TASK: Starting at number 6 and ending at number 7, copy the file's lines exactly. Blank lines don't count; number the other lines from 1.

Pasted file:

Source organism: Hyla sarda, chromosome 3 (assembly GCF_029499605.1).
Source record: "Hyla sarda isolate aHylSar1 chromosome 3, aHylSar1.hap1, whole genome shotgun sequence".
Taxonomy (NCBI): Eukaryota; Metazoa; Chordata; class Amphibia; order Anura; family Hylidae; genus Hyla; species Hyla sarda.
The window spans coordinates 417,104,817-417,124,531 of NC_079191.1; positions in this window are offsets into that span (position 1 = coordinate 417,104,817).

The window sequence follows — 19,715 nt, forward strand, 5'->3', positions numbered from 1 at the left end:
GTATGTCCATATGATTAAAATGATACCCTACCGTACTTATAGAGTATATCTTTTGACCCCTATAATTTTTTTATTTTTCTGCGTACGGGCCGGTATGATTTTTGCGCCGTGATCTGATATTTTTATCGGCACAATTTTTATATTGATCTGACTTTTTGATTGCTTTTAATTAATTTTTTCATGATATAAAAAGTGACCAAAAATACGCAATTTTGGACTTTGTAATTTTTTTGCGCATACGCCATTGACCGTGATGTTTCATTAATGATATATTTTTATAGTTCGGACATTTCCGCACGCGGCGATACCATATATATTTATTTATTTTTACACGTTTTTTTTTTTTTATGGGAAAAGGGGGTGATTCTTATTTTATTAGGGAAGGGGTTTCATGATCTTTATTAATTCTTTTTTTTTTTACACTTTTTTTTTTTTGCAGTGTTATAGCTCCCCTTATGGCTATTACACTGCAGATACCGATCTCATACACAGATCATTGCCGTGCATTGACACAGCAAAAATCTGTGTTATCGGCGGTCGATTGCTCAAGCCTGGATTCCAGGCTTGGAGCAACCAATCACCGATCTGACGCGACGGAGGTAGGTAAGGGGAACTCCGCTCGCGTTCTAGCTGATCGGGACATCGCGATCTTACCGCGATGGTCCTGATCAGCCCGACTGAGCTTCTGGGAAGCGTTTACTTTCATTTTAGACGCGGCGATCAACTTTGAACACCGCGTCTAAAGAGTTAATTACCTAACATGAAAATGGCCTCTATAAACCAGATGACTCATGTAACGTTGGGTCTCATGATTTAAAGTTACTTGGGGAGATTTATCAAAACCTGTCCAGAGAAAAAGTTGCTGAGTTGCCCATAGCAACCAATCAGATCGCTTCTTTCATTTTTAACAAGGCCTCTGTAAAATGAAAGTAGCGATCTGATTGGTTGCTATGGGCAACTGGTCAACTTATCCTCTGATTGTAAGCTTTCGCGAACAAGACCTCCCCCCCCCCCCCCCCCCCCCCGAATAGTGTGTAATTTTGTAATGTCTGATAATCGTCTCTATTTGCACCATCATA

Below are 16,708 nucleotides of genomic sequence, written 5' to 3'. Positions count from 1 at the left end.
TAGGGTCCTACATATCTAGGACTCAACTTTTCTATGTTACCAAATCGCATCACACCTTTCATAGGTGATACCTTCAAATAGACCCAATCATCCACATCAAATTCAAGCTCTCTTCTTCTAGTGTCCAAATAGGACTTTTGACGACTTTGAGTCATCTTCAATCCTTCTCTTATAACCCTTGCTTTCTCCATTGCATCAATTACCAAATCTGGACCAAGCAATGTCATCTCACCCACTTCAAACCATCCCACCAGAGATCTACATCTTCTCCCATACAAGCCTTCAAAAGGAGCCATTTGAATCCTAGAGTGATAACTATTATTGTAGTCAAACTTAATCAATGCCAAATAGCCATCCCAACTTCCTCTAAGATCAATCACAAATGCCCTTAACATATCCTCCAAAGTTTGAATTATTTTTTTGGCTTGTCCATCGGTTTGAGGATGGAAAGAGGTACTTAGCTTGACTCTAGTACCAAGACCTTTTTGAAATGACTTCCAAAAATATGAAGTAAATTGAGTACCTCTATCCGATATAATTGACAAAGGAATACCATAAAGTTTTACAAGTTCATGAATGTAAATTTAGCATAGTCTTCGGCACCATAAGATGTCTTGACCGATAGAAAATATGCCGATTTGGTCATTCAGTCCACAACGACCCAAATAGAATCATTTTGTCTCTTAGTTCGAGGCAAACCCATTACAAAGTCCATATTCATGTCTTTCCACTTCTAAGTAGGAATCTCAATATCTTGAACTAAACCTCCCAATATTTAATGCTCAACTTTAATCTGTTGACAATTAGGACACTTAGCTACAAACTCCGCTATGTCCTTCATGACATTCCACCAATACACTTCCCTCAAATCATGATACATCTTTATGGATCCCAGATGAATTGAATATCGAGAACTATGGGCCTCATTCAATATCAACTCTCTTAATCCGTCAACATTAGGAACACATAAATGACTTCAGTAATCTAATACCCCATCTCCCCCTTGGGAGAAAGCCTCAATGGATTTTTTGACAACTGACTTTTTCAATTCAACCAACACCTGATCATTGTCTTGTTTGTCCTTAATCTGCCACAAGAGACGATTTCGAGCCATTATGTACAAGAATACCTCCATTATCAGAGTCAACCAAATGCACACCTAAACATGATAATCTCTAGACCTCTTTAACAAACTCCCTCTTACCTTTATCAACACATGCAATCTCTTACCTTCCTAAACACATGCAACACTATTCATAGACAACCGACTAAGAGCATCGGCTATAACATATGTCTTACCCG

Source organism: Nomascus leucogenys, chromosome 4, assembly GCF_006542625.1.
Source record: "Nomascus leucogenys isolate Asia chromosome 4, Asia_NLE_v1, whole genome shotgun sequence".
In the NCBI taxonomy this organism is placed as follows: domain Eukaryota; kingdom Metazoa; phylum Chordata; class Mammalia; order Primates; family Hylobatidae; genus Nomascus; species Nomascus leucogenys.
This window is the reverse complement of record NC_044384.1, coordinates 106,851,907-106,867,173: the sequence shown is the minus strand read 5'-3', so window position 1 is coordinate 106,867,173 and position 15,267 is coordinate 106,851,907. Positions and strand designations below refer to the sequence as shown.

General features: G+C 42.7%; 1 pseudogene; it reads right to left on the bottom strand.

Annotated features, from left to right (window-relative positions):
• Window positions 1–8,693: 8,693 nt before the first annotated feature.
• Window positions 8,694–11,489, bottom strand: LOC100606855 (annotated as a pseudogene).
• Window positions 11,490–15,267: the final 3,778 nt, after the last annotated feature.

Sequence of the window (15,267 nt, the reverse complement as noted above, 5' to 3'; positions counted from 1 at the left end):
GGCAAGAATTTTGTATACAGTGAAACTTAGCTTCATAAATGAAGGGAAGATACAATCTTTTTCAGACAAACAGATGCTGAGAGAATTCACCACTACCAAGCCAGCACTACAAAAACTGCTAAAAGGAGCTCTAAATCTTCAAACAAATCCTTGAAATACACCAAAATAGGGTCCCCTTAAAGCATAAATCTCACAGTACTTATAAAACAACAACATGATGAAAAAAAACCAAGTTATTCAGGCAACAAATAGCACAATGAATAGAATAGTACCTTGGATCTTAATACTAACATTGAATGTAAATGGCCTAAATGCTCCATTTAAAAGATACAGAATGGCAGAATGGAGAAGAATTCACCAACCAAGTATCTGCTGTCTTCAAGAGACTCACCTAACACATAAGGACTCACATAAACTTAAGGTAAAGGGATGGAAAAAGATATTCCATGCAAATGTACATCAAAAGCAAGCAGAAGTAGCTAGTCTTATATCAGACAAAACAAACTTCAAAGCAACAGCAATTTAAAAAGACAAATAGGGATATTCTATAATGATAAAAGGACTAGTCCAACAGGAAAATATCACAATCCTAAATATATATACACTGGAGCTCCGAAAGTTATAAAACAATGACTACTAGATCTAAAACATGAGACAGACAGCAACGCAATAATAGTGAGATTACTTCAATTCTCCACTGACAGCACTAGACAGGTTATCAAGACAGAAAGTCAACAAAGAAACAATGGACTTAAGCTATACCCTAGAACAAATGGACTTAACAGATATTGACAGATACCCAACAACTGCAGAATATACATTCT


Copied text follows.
GTATGTCCATATGATTAAAATGATACCCTACCGTACTTATAGAGTATATCTTTTGACCCCTATAATTTTTTTATTTTTCTGCGTACGGGCCGGTATGATTTTTGCGCCGTGATCTGATATTTTTATCGGCACAATTTTTATATTGATCTGACTTTTTGATTGCTTTTAATTAATTTTTTCATGATATAAAAAGTGACCAAAAATACGCAATTTTGGACTTTGTAATTTTTTTGCGCATACGCCATTGACCGTGATGTTTCATTAATGATATATTTTTATAGTTCGGACATTTCCGCACGCGGCGATACCATATATATTTATTTATTTTTACACGTTTTTTTTTTTTTATGGGAAAAGGGGGTGATTCTTATTTTATTAGGGAAGGGGTTTCATGATCTTTATTAATTCTTTTTTTTTTTACACTTTTTTTTTTTTGCAGTGTTATAGCTCCCCTTATGGCTATTACACTGCAGATACCGATCTCATACACAGATCATTGCCGTGCATTGACACAGCAAAAATCTGTGTTATCGGCGGTCGATTGCTCAAGCCTGGATTCCAGGCTTGGAGCAACCAATCACCGATCTGACGCGACGGAGGTAGGTAAGGGGAACTCCGCTCGCGTTCTAGCTGATCGGGACATCGCGATCTTACCGCGATGGTCCTGATCAGCCCGACTGAGCTTCTGGGAAGCGTTTACTTTCATTTTAGACGCGGCGATCAACTTTGAACACCGCGTCTAAAGAGTTAATTACCTAACATGAAAATGGCCTCTATAAACCAGATGACTCATGTAACGTTGGGTCTCATGATTTAAAGTTACTTGGGGAGATTTATCAAAACCTGTCCAGAGAAAAAGTTGCTGAGTTGCCCATAGCAACCAATCAGATCGCTTCTTTCATTTTTAACAAGGCCTCTGTAAAATGAAAGTAGCGATCTGATTGGTTGCTATGGGCAACTGGTCAACTTATCCTCTGATTGTAAGCTTTCGCGAACAAGACCTCCCCCCCCCCCCCCCCCCCCCCGAATAGTGTGTAATTTTGTAATGTCTGATAATCGTCTCTATTTGCACCATCATA

Below are 16,708 nucleotides of genomic sequence, written 5' to 3'. Positions count from 1 at the left end.